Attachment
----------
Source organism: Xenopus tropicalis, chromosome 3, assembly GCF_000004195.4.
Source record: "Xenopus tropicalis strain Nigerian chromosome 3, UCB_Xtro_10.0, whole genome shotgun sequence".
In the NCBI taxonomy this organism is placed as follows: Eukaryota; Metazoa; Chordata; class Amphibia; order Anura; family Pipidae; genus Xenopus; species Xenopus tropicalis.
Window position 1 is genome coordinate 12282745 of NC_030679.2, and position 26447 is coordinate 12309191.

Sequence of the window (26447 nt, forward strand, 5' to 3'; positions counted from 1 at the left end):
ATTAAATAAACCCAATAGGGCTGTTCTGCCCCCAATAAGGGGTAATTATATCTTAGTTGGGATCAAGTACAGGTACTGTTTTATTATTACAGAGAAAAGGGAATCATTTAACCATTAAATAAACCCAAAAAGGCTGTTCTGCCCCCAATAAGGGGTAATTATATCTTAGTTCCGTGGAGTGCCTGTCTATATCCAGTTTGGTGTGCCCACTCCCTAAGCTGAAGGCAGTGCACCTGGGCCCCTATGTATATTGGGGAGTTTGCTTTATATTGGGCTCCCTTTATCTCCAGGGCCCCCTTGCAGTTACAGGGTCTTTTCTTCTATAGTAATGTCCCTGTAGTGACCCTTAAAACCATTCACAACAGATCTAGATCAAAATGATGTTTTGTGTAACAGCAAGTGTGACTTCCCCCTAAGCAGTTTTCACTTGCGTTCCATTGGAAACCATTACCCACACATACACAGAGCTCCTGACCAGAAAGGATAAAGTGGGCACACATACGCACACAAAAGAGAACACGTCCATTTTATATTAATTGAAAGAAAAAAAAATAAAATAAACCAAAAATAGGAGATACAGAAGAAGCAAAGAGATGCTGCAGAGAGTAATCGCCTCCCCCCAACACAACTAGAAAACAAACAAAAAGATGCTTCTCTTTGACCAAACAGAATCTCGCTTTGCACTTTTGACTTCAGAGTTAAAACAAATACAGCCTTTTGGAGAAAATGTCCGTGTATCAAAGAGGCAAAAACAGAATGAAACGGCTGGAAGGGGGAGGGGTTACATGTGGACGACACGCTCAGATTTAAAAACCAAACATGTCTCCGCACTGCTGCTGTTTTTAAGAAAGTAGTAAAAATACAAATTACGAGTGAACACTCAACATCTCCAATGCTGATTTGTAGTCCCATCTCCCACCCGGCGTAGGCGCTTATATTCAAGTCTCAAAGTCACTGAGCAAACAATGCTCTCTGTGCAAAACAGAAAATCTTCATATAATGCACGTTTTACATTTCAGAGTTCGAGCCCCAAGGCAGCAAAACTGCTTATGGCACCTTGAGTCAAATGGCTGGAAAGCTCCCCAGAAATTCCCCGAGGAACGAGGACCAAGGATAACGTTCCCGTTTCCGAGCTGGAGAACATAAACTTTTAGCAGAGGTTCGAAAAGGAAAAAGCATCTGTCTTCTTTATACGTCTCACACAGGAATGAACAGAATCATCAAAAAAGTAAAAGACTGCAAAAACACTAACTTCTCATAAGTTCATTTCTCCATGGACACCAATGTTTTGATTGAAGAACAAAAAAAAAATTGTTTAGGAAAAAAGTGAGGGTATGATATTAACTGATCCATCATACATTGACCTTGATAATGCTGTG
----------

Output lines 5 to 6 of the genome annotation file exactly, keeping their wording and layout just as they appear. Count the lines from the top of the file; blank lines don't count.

Sequence of the window (26447 nt, forward strand, 5' to 3'; positions counted from 1 at the left end):
ATTAAATAAACCCAATAGGGCTGTTCTGCCCCCAATAAGGGGTAATTATATCTTAGTTGGGATCAAGTACAGGTACTGTTTTATTATTACAGAGAAAAGGGAATCATTTAACCATTAAATAAACCCAAAAAGGCTGTTCTGCCCCCAATAAGGGGTAATTATATCTTAGTTCCGTGGAGTGCCTGTCTATATCCAGTTTGGTGTGCCCACTCCCTAAGCTGAAGGCAGTGCACCTGGGCCCCTATGTATATTGGGGAGTTTGCTTTATATTGGGCTCCCTTTATCTCCAGGGCCCCCTTGCAGTTACAGGGTCTTTTCTTCTATAGTAATGTCCCTGTAGTGACCCTTAAAACCATTCACAACAGATCTAGATCAAAATGATGTTTTGTGTAACAGCAAGTGTGACTTCCCCCTAAGCAGTTTTCACTTGCGTTCCATTGGAAACCATTACCCACACATACACAGAGCTCCTGACCAGAAAGGATAAAGTGGGCACACATACGCACACAAAAGAGAACACGTCCATTTTATATTAATTGAAAGAAAAAAAAATAAAATAAACCAAAAATAGGAGATACAGAAGAAGCAAAGAGATGCTGCAGAGAGTAATCGCCTCCCCCCAACACAACTAGAAAACAAACAAAAAGATGCTTCTCTTTGACCAAACAGAATCTCGCTTTGCACTTTTGACTTCAGAGTTAAAACAAATACAGCCTTTTGGAGAAAATGTCCGTGTATCAAAGAGGCAAAAACAGAATGAAACGGCTGGAAGGGGGAGGGGTTACATGTGGACGACACGCTCAGATTTAAAAACCAAACATGTCTCCGCACTGCTGCTGTTTTTAAGAAAGTAGTAAAAATACAAATTACGAGTGAACACTCAACATCTCCAATGCTGATTTGTAGTCCCATCTCCCACCCGGCGTAGGCGCTTATATTCAAGTCTCAAAGTCACTGAGCAAACAATGCTCTCTGTGCAAAACAGAAAATCTTCATATAATGCACGTTTTACATTTCAGAGTTCGAGCCCCAAGGCAGCAAAACTGCTTATGGCACCTTGAGTCAAATGGCTGGAAAGCTCCCCAGAAATTCCCCGAGGAACGAGGACCAAGGATAACGTTCCCGTTTCCGAGCTGGAGAACATAAACTTTTAGCAGAGGTTCGAAAAGGAAAAAGCATCTGTCTTCTTTATACGTCTCACACAGGAATGAACAGAATCATCAAAAAAGTAAAAGACTGCAAAAACACTAACTTCTCATAAGTTCATTTCTCCATGGACACCAATGTTTTGATTGAAGAACAAAAAAAAAATTGTTTAGGAAAAAAGTGAGGGTATGATATTAACTGATCCATCATACATTGACCTTGATAATGCTGTG